Institutions manage other peoples money and therefore are more risk aware as well as having fiduciary responsibilities, so insurance is a natural topic for them to deal with. There is a big opportunity if we get this right

With the reduction of the Nexus Mutual unstaking time from 90 days down to 30 days, has the distribution of cover fees to stakers also changed to ensure there is sufficient reason for stakers to remain staked after they receive the fees from large policies?

Hugh Karp
Nothing else has changed. Lots of the covers are relatively short term, 30 days, so we don’t see that as a massive issue. This is also a temporary situation until we get to staking 3.0 which will be a lot more fluid with respect to lock-ups.

Daniel Dal Bello
As a more established player in the insurance ‘vertical’ we’re curious to know what you think about upcoming insurance protocols? Especially on Polkadot, as there are several that have been coming to the surface over the past 3 months.

Are there any names in particular you like?

Hugh Karp
I haven’t had much of a chance to dive into details, there are quite a few that are looking at it.

I think a key aspect is getting the shared capital pool correct, as that’s fundamental to core insurance economics.

A lot of projects don’t seem to have that right in my opinion.

Raymond Reijnders
Where the Nexus mutual model is relatively static, some of the newer protocols are working on Balancer pool concepts where users have more flexibility when it comes to risk tolerance (as they can potentially choose from several pools with different risk/reward ratios).

Is this something that you have also considered, any pros/cons?

Hugh Karp
I see the benefits, I just don’t think that approach makes sense at scale.

It probably also depends what risks you’re going after in the long run, if you want to cover tail risks (low probably events) then in my opinion you can only do that efficiently with a shared capital pool. If you want to stay niche with higher probability events then it might work.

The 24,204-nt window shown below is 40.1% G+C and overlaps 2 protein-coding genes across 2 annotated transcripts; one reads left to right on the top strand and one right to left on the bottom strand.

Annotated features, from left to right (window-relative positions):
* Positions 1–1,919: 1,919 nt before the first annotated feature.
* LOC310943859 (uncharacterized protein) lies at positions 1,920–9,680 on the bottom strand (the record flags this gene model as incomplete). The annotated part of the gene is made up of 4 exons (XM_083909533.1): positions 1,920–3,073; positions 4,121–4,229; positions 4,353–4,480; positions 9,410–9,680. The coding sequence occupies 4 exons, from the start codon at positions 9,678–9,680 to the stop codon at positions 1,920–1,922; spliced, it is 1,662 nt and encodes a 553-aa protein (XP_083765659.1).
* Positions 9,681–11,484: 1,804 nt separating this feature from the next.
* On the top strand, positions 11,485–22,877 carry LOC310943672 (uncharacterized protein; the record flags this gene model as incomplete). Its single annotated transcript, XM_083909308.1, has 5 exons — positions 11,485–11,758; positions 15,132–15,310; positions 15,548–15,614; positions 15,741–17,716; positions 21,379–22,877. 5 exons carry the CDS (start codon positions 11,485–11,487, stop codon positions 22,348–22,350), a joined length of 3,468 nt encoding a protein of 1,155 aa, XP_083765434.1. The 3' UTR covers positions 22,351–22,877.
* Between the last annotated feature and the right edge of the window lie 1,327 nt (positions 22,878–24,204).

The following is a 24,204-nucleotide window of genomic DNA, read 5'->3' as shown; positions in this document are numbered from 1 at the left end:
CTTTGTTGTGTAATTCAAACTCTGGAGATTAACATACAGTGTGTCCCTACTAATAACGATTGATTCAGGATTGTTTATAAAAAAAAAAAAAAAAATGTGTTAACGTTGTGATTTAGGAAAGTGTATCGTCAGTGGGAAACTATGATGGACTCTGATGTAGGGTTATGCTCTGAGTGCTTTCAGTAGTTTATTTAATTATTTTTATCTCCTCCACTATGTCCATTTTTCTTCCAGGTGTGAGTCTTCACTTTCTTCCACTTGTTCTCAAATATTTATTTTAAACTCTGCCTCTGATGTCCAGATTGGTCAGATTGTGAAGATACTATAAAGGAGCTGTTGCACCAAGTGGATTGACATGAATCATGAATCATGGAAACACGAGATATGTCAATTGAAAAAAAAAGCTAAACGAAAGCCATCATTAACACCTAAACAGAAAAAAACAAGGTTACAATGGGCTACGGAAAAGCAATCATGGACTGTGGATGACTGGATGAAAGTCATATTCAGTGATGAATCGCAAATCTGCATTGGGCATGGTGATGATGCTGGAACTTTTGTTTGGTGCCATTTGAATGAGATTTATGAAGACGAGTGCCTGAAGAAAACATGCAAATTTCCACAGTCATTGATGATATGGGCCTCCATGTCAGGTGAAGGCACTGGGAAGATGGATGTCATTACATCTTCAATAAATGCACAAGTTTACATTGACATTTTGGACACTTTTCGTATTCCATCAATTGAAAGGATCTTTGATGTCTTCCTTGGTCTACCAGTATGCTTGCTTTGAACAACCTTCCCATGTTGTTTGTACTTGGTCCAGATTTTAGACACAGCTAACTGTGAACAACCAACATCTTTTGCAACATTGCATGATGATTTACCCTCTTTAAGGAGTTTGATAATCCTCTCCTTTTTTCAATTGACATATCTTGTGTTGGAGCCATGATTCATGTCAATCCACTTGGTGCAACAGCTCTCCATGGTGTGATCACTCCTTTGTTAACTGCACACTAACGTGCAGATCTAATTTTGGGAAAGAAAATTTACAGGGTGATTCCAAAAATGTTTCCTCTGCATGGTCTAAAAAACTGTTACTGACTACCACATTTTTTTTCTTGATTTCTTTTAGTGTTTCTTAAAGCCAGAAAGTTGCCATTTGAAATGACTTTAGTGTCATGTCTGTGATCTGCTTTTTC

Raymond Reijnders
I can imagine it also being too complicated for the end-user who isn’t always as educated. That’s where a simpler model does shine in terms of user experience.

Hugh Karp
Agree, also nobody really understand the risks right now, so to then imply that you can tranche them seems very spurious to me.

Daniel Dal Bello
From September 2020, the MCR% fell towards 100% where it sits today and the token’s price followed due to the way the bonding curve works.

Could you explain in simple terms the factors involved? E.g. 90 day lockup for stakers, negative feedback loop.

Further, could you also explain how it might be different moving forward? E.g. due to 30 day lockups, stacked risk cover, ArmorFi.

Hugh Karp
We had massive growth over DeFi summer, a large chunk was temporarily driven by SAFE mining where people were buying cover for mining rewards not for actual use.

So, once that temp demand subsided it lead to people selling NXM into the bonding curve. I guess sentiment moves in cycles.

I don’t know where it will go from here, but we are fully focused on fundamental traction. More cover purchases + enabling investment earnings on the pool will start pushing the MCR% higher, that’s mechanically how the bonding curve works.

Raymond Reijnders
That also brings us to the topic of education, is there anything in particular that Nexus Mutual is doing to reach the ‘less avid’ DeFi user, regular users on Binance etc.?

Hugh Karp
We haven’t done much here so far as we’ve catering to the core DeFi crowd mainly, but with CEX cover and custody cover that’s changing so we’re expanding our footprint and marketing focus.

Daniel Dal Bello
Decentralized claims assessment has a fundamental human element. Whenever something is up for debate It is rare in almost any scenario that there is a unanimous decision.

Staking tokens as a bond against fraud is a sound deterrent at the surface, but how do you balance consequences for fraudulent voting on claim assessment against genuine differences of opinion?

Hugh Karp
That’s where the Advisory Board comes in. The board has the power to burn claims assessor bonds in the case of fraudulent activity (but not decide on claims outcomes).

We’ve done a lot of modelling work here, including attacking the system with AI-trained agents that could bribe each other, and the model held up really well. Of course reality is always more complicated so we need to battle-test this aspect more over time.

Hillrise Group supports ambitious Web3 startups with early-stage venture capital and fundamental research.

Nexus Mutual is a people-powered alternative to smart contract cover.

Connect with Hillrise Group




Fundamental research arm of Hillrise Group. We bring simplicity to complex technology.

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Hillrise Group

Hillrise Group

Hillrise Group is a blockchain-native venture capital and consulting firm supporting emerging Web3 startups.